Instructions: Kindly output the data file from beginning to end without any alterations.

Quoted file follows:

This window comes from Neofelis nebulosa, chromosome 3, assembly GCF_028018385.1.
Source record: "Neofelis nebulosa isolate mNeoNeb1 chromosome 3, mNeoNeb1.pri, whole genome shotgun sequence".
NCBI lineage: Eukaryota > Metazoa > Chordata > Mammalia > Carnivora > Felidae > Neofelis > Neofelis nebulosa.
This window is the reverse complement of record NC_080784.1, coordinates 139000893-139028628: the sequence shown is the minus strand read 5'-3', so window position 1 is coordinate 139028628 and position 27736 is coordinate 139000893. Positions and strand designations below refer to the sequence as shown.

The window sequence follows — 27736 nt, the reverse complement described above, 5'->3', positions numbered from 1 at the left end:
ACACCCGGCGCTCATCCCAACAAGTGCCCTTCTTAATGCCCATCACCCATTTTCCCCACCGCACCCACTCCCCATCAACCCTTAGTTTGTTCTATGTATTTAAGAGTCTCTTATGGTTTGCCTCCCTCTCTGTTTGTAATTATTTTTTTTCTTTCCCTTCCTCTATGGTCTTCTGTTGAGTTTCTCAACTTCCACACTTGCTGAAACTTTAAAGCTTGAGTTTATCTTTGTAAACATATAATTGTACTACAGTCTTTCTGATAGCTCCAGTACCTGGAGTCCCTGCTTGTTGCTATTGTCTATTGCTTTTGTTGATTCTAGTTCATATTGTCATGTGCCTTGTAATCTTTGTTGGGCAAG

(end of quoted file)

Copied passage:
This window comes from Neofelis nebulosa, chromosome 3, assembly GCF_028018385.1.
Source record: "Neofelis nebulosa isolate mNeoNeb1 chromosome 3, mNeoNeb1.pri, whole genome shotgun sequence".
NCBI lineage: Eukaryota > Metazoa > Chordata > Mammalia > Carnivora > Felidae > Neofelis > Neofelis nebulosa.
This window is the reverse complement of record NC_080784.1, coordinates 139000893-139028628: the sequence shown is the minus strand read 5'-3', so window position 1 is coordinate 139028628 and position 27736 is coordinate 139000893. Positions and strand designations below refer to the sequence as shown.

The window sequence follows — 27736 nt, the reverse complement described above, 5'->3', positions numbered from 1 at the left end:
ACACCCGGCGCTCATCCCAACAAGTGCCCTTCTTAATGCCCATCACCCATTTTCCCCACCGCACCCACTCCCCATCAACCCTTAGTTTGTTCTATGTATTTAAGAGTCTCTTATGGTTTGCCTCCCTCTCTGTTTGTAATTATTTTTTTTCTTTCCCTTCCTCTATGGTCTTCTGTTGAGTTTCTCAACTTCCACACTTGCTGAAACTTTAAAGCTTGAGTTTATCTTTGTAAACATATAATTGTACTACAGTCTTTCTGATAGCTCCAGTACCTGGAGTCCCTGCTTGTTGCTATTGTCTATTGCTTTTGTTGATTCTAGTTCATATTGTCATGTGCCTTGTAATCTTTGTTGGGCAAG